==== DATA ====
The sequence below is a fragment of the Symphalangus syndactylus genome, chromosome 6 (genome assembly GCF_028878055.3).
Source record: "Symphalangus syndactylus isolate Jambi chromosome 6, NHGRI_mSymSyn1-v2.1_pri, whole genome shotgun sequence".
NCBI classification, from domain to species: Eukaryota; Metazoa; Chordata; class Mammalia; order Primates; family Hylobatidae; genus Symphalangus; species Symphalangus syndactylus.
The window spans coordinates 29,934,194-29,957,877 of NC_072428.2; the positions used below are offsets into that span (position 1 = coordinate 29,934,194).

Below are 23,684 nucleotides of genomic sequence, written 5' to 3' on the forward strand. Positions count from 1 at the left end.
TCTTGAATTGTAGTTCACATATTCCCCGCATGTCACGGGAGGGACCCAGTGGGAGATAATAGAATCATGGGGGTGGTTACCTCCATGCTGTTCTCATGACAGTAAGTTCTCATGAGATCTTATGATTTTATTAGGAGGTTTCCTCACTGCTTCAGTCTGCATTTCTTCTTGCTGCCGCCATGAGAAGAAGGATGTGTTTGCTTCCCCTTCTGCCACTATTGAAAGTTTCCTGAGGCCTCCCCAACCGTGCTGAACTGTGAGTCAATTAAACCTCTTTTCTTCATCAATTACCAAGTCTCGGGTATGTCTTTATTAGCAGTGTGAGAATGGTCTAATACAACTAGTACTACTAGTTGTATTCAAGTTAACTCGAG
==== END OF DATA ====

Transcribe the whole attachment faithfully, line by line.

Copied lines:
The sequence below is a fragment of the Symphalangus syndactylus genome, chromosome 6 (genome assembly GCF_028878055.3).
Source record: "Symphalangus syndactylus isolate Jambi chromosome 6, NHGRI_mSymSyn1-v2.1_pri, whole genome shotgun sequence".
NCBI classification, from domain to species: Eukaryota; Metazoa; Chordata; class Mammalia; order Primates; family Hylobatidae; genus Symphalangus; species Symphalangus syndactylus.
The window spans coordinates 29,934,194-29,957,877 of NC_072428.2; the positions used below are offsets into that span (position 1 = coordinate 29,934,194).

Below are 23,684 nucleotides of genomic sequence, written 5' to 3' on the forward strand. Positions count from 1 at the left end.
TCTTGAATTGTAGTTCACATATTCCCCGCATGTCACGGGAGGGACCCAGTGGGAGATAATAGAATCATGGGGGTGGTTACCTCCATGCTGTTCTCATGACAGTAAGTTCTCATGAGATCTTATGATTTTATTAGGAGGTTTCCTCACTGCTTCAGTCTGCATTTCTTCTTGCTGCCGCCATGAGAAGAAGGATGTGTTTGCTTCCCCTTCTGCCACTATTGAAAGTTTCCTGAGGCCTCCCCAACCGTGCTGAACTGTGAGTCAATTAAACCTCTTTTCTTCATCAATTACCAAGTCTCGGGTATGTCTTTATTAGCAGTGTGAGAATGGTCTAATACAACTAGTACTACTAGTTGTATTCAAGTTAACTCGAG